Data visualisation is where visual means are used to communicate data. This visual representation can take many forms. A simple bar graph, generated in Excel, is data visualisation. More complex forms can include 3D models and map overlays. Visualisations can incorporate interactive elements which allow users to manipulate the data in various ways or to bore down into the data, enabling it to be queried and/or analysed.1, 2, 3
Different tools can be used to create the visualisations. Some data analysis and programming languages include visualisation tools.
The visualisation of three dimensional data, in particular spatial data. It is used in areas such as architecture, meteorology, medicine and biology.
This type of visualisation includes data representation and interactivity in a pictorial format which enables abstract data to be better understood.
The use of tools and techniques to graphically represent information and data. They are commonly used in journalism (data journalism), art and on the web. The web in particular has seen a huge growth in the use of infographics.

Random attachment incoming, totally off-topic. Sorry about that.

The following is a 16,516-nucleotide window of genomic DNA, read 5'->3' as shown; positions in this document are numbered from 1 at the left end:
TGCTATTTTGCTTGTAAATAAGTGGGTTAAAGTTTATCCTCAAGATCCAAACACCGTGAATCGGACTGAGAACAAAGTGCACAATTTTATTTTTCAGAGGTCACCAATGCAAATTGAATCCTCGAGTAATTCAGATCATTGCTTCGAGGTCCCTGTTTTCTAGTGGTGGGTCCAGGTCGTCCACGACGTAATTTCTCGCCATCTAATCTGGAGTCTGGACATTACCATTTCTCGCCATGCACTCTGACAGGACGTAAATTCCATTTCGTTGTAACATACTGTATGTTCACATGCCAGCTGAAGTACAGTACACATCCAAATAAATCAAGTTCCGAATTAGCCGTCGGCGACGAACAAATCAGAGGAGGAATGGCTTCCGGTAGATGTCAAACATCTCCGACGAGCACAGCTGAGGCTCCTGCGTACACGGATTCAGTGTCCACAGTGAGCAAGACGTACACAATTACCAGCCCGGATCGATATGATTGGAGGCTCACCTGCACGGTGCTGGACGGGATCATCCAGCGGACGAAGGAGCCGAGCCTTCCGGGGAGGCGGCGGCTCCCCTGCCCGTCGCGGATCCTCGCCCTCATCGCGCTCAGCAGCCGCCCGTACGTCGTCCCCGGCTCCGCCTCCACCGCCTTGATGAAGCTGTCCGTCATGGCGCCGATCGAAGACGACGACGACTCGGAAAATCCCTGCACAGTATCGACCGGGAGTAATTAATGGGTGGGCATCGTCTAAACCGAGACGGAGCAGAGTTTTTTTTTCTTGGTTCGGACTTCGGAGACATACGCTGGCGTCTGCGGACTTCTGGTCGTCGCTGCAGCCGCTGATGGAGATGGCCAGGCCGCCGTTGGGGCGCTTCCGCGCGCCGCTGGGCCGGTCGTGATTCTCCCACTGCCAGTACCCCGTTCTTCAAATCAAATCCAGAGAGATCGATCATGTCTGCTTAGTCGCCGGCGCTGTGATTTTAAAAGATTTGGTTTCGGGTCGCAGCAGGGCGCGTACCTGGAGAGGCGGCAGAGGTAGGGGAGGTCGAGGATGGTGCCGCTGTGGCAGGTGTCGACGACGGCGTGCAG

Very large collections of structured or unstructured data which can be processed, analysed and stored. It can be produced by humans or machines. It has five traits - volume, velocity, variety, veracity and value. Traditional practices and solutions generally cannot be utilised with Big Data.4
This "provides a graphic overview of the events in the history of data visualization"5 as an interactive timeline.
Data Visualization for Human Perception
From the "The Encyclopedia of Human-Computer Interaction".